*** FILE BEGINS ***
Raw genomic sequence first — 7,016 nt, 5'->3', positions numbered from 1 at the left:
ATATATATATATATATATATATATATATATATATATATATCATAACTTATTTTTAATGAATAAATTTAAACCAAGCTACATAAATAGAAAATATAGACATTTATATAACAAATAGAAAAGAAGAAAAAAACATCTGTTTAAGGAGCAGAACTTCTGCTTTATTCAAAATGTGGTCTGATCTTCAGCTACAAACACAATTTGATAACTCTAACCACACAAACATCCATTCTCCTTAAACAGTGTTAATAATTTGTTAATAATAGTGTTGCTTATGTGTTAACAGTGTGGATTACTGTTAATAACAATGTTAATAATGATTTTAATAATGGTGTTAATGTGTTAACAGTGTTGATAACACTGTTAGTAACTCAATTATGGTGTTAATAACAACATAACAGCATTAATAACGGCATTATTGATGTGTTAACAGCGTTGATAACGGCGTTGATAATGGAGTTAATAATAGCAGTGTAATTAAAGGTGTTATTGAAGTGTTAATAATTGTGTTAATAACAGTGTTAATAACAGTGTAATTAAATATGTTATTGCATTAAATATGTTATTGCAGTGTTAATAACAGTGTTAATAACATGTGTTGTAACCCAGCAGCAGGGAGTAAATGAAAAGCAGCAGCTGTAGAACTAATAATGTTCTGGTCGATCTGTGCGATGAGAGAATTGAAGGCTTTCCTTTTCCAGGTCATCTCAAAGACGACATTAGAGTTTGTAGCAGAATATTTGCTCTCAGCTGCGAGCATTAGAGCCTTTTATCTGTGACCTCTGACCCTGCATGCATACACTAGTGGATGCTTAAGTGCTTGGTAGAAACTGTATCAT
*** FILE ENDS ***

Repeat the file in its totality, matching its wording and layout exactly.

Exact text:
Raw genomic sequence first — 7,016 nt, 5'->3', positions numbered from 1 at the left:
ATATATATATATATATATATATATATATATATATATATATCATAACTTATTTTTAATGAATAAATTTAAACCAAGCTACATAAATAGAAAATATAGACATTTATATAACAAATAGAAAAGAAGAAAAAAACATCTGTTTAAGGAGCAGAACTTCTGCTTTATTCAAAATGTGGTCTGATCTTCAGCTACAAACACAATTTGATAACTCTAACCACACAAACATCCATTCTCCTTAAACAGTGTTAATAATTTGTTAATAATAGTGTTGCTTATGTGTTAACAGTGTGGATTACTGTTAATAACAATGTTAATAATGATTTTAATAATGGTGTTAATGTGTTAACAGTGTTGATAACACTGTTAGTAACTCAATTATGGTGTTAATAACAACATAACAGCATTAATAACGGCATTATTGATGTGTTAACAGCGTTGATAACGGCGTTGATAATGGAGTTAATAATAGCAGTGTAATTAAAGGTGTTATTGAAGTGTTAATAATTGTGTTAATAACAGTGTTAATAACAGTGTAATTAAATATGTTATTGCATTAAATATGTTATTGCAGTGTTAATAACAGTGTTAATAACATGTGTTGTAACCCAGCAGCAGGGAGTAAATGAAAAGCAGCAGCTGTAGAACTAATAATGTTCTGGTCGATCTGTGCGATGAGAGAATTGAAGGCTTTCCTTTTCCAGGTCATCTCAAAGACGACATTAGAGTTTGTAGCAGAATATTTGCTCTCAGCTGCGAGCATTAGAGCCTTTTATCTGTGACCTCTGACCCTGCATGCATACACTAGTGGATGCTTAAGTGCTTGGTAGAAACTGTATCAT